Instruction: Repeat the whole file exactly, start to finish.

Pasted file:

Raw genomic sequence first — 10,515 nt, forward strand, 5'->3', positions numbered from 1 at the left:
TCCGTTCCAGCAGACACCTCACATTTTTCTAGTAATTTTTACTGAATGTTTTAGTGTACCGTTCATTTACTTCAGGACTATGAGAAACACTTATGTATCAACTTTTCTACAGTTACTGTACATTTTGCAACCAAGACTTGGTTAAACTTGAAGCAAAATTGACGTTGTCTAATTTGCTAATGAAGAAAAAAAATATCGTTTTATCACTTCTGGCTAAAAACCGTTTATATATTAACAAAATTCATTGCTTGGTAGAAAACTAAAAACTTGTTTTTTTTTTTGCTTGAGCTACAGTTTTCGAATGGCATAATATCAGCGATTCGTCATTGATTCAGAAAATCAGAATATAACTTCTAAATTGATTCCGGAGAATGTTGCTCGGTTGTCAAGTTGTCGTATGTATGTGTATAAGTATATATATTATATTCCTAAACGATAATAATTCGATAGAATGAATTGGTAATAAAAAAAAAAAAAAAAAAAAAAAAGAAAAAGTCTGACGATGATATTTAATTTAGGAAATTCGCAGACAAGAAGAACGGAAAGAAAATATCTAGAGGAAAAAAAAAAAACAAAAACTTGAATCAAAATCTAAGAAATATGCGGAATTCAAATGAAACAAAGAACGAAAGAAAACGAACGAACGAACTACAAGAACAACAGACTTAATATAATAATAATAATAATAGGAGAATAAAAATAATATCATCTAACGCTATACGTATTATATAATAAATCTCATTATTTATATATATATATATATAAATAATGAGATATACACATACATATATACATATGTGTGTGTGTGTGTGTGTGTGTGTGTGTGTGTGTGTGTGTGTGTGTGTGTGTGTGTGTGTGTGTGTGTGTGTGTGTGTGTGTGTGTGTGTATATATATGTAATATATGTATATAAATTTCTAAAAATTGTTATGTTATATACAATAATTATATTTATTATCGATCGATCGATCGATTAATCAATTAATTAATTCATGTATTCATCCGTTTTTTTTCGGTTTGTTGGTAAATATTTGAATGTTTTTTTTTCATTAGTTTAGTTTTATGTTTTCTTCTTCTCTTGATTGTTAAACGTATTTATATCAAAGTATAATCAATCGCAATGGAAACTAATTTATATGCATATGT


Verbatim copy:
Raw genomic sequence first — 10,515 nt, forward strand, 5'->3', positions numbered from 1 at the left:
TCCGTTCCAGCAGACACCTCACATTTTTCTAGTAATTTTTACTGAATGTTTTAGTGTACCGTTCATTTACTTCAGGACTATGAGAAACACTTATGTATCAACTTTTCTACAGTTACTGTACATTTTGCAACCAAGACTTGGTTAAACTTGAAGCAAAATTGACGTTGTCTAATTTGCTAATGAAGAAAAAAAATATCGTTTTATCACTTCTGGCTAAAAACCGTTTATATATTAACAAAATTCATTGCTTGGTAGAAAACTAAAAACTTGTTTTTTTTTTTGCTTGAGCTACAGTTTTCGAATGGCATAATATCAGCGATTCGTCATTGATTCAGAAAATCAGAATATAACTTCTAAATTGATTCCGGAGAATGTTGCTCGGTTGTCAAGTTGTCGTATGTATGTGTATAAGTATATATATTATATTCCTAAACGATAATAATTCGATAGAATGAATTGGTAATAAAAAAAAAAAAAAAAAAAAAAAAGAAAAAGTCTGACGATGATATTTAATTTAGGAAATTCGCAGACAAGAAGAACGGAAAGAAAATATCTAGAGGAAAAAAAAAAAACAAAAACTTGAATCAAAATCTAAGAAATATGCGGAATTCAAATGAAACAAAGAACGAAAGAAAACGAACGAACGAACTACAAGAACAACAGACTTAATATAATAATAATAATAATAGGAGAATAAAAATAATATCATCTAACGCTATACGTATTATATAATAAATCTCATTATTTATATATATATATATATAAATAATGAGATATACACATACATATATACATATGTGTGTGTGTGTGTGTGTGTGTGTGTGTGTGTGTGTGTGTGTGTGTGTGTGTGTGTGTGTGTGTGTGTGTGTGTGTGTGTGTGTGTGTGTATATATATGTAATATATGTATATAAATTTCTAAAAATTGTTATGTTATATACAATAATTATATTTATTATCGATCGATCGATCGATTAATCAATTAATTAATTCATGTATTCATCCGTTTTTTTTCGGTTTGTTGGTAAATATTTGAATGTTTTTTTTTCATTAGTTTAGTTTTATGTTTTCTTCTTCTCTTGATTGTTAAACGTATTTATATCAAAGTATAATCAATCGCAATGGAAACTAATTTATATGCATATGT